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11 Rules Every Latino Unconsciously Lives By

Let’s face it. Not only is our culture embedded in our DNA, it’s also super-apparent in our habits. Don’t believe it? You’re more Latino than you think and these rules will prove it.

Never Arrive Before the Party Starts

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Totally me this am… #Stuck #OnMyWay

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Respect Thy Mamá

Don’t Speak When He’s Speaking

Bribe Younger Siblings

Never Say No to Carne Asada

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Always Cook in Large Amounts

LATINOSEATING

Meemees Always Takes Priority

Don’t Say No to Abuelita

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Think Before You Act Because “God Sees Everything”

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Use Abuelita as Your Protector

You’re in Command When Mom’s Away… with the Help of Backup

As ‘Coco’ Hits The Hollywood Bowl So Does The Work Of Chicana Altarista, Ofelia Esparza

Culture

As ‘Coco’ Hits The Hollywood Bowl So Does The Work Of Chicana Altarista, Ofelia Esparza

Javier Rojas / mitú

This weekend is sure to be a special time at the Hollywood Bowl as Disney and Pixar’s Coco will be screening a live-to-film concert experience like no other. Stars like Miguel, Eva Longoria, and Benjamin Bratt made appearances at both screenings and the iconic film was accompanied by a full, live orchestra.

However, there was one other star making her presence felt this weekend. While she might not be taking the stage or even be known to some, she is a legend in the world of Día De Los Muertos. Meet Ofelia Esparza, who for the last 40 years she has been behind hundreds of ofrendas, or alters, honoring loved ones who have past.

Her work has been featured in some of most famous museums including the Los Angeles County Museum of Art, the Japanese American National Museum, the National Museum of Mexican Art, internationally at the first Day of the Dead exhibit in Glasgow, Scotland. Just last week, Esparza and her daughter, Rosanna Esparza Ahrens, had an exhibit at the Smithsonian Museum in Washington D.C.

This weekend, Esparza and Ahrens showcased a three-level ofrenda right outside of the Hollywood Bowl venue. The ofrenda greeted guests attending the showings of “Coco.”

Credit: Javier Rojas

Esparza, 86, who was born and still lives in East L.A, has devoted most of her life to creating alters. She learned many of her craft skills from her mother in Mexico and in return has passed on these traditions to her nine children. For Esparza, alter making is more than just a form of expression but an obligation that has made its way through multiple generations to honor loved ones who are now gone.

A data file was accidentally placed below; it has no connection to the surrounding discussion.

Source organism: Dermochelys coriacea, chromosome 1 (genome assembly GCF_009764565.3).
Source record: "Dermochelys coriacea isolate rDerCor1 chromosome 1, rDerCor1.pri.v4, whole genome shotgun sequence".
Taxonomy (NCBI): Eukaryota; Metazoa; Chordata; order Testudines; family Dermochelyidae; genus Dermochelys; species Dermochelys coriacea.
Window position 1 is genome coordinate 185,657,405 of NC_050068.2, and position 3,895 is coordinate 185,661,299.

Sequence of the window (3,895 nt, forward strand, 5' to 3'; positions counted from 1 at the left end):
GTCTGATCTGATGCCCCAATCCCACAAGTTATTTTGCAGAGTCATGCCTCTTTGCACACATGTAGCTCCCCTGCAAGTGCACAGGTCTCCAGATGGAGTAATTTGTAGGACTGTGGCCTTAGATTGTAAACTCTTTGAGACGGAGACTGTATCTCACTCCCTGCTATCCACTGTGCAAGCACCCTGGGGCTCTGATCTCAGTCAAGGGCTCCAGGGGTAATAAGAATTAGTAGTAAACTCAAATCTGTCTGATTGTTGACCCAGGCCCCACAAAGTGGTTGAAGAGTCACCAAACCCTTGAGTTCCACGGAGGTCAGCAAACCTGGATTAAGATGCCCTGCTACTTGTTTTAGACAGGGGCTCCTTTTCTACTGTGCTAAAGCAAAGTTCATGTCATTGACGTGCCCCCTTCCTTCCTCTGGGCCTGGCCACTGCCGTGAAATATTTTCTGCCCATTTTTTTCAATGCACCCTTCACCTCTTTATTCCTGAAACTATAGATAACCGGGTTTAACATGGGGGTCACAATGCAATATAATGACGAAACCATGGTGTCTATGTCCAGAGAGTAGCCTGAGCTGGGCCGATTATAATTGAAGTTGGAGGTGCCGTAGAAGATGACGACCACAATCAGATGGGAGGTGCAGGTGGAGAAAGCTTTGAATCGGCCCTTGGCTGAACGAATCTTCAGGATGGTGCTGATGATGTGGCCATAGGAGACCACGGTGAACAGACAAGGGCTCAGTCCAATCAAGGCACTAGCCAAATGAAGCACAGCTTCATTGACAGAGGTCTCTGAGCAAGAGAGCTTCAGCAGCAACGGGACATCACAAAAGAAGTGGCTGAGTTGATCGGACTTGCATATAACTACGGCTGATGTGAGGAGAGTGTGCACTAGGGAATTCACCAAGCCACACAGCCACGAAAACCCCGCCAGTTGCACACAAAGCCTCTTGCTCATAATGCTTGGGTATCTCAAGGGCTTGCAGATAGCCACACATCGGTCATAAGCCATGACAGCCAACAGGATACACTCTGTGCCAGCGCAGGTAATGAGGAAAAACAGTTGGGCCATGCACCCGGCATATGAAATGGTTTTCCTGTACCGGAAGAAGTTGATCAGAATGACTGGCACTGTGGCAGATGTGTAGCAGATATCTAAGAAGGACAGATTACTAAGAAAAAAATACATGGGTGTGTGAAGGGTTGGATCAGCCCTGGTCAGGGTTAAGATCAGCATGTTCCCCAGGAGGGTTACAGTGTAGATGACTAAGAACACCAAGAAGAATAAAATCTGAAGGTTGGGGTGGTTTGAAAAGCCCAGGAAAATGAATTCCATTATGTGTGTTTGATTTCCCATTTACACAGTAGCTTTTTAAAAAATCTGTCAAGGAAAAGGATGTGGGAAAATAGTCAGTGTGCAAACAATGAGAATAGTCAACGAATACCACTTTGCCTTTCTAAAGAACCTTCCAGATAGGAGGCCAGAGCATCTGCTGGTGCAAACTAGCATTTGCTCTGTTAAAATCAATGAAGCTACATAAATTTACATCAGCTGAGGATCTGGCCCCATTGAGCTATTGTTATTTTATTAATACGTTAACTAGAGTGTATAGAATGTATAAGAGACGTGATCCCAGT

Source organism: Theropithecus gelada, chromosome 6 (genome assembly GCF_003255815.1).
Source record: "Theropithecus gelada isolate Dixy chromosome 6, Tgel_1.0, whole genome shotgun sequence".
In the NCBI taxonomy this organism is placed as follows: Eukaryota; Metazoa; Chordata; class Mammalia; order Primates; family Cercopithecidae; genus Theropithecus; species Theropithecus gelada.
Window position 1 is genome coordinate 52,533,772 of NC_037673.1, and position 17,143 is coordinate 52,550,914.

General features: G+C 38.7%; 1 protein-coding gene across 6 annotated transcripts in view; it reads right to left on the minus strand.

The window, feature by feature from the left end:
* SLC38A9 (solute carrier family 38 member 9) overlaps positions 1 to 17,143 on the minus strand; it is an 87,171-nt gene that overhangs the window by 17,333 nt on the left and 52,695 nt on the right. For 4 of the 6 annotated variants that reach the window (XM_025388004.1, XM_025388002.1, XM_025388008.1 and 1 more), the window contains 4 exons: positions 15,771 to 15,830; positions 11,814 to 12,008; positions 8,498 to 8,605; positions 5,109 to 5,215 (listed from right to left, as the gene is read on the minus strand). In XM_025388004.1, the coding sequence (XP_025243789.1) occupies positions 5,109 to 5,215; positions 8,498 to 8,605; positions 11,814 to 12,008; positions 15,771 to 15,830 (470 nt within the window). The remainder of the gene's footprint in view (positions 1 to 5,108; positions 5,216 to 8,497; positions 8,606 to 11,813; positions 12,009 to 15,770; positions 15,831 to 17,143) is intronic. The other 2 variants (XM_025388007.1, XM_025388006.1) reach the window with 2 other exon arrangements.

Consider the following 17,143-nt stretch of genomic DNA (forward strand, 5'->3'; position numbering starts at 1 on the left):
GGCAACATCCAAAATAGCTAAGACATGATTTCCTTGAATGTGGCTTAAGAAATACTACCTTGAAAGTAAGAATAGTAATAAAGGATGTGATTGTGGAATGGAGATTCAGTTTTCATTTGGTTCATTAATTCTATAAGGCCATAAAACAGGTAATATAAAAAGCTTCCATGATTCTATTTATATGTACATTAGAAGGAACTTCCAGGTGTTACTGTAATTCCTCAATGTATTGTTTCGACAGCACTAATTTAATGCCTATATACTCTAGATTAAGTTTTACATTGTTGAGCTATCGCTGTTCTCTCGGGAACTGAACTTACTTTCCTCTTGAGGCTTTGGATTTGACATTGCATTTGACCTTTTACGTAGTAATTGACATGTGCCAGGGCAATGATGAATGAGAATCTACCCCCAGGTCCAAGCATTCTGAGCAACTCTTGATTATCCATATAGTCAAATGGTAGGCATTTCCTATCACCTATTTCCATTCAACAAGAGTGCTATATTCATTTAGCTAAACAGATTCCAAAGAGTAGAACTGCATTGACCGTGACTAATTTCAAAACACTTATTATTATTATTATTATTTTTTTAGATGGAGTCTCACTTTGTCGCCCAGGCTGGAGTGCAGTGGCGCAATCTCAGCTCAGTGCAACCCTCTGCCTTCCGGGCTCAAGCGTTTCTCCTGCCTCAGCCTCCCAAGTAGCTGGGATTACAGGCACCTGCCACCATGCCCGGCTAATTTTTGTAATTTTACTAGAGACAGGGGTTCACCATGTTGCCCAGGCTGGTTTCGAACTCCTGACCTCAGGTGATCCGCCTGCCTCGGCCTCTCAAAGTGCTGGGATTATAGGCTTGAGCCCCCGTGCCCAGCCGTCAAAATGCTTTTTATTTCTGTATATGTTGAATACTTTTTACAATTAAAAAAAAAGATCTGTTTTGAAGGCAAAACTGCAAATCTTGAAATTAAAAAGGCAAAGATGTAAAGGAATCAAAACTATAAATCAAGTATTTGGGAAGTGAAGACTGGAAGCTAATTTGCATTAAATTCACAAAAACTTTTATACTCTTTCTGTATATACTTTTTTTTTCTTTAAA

While Esparza has never met her great-great-grandmother, she knows of her through years of alter-making. Without this craft being passed down through multiple generations, she says she might have never known much about her and credits this tradition for intimately connecting her.

“My mother passed this on to me at a very young age and it always stuck with me that I have to carry on these traditions because if we don’t then who will,” Esparza said.

Using an array of photos, candles and vibrant carnations, Esparza’s alters stand out for their use of giant multilevel structures. The alters range from personal, political and even spiritual. Her work has garnered her many awards including just last year when she was recognized by the National Endowment for the Arts (NEA) as a 2018 National Heritage Fellow.

“I’m touched that people look at my work and want to learn more about this. It goes beyond just Día De Los Muertos but celebrating and honoring those who have past,” Esparza said. “To me that’s the biggest honor, being able to teach people about what alter making is really about.”

Esparza has followed through with many of the traditions her mother taught her at a young age and continues to pass this on. In her 40s, she became a school teacher where she included Mexican culture into her curriculum, including Dia de Los Muertos celebrations. This has included speaking at schools, museums, community centers, prisons, and parks throughout LA county and across the country.

Her expertise and passion for alters led Esparza to be a cultural consultant for “Coco.” Many of the scenes, including the famous flower bridge, were ideas that came from her.

Credit: Javier Rojas

Esparza was approached by Disney and Pixar to be a cultural consultant for the Oscar-winning film. She says that many details and scenes seen throughout the movie came from some of her feedback including the famous marigold bridge scene where ancestors cross over into the land of the living on the Day of the Dead.

“I gave them a lot of feedback on certain things including what the bridge that connects the two worlds of the living and the dead represents,” Esparza said. “It was incredible to see that come to life and for people to resonate with that message of crossing over into two worlds.”

When asked about the popularity of the film and what it means for new generations to learn about Día de Los Muertos, she says it makes her happy and only asks of one thing.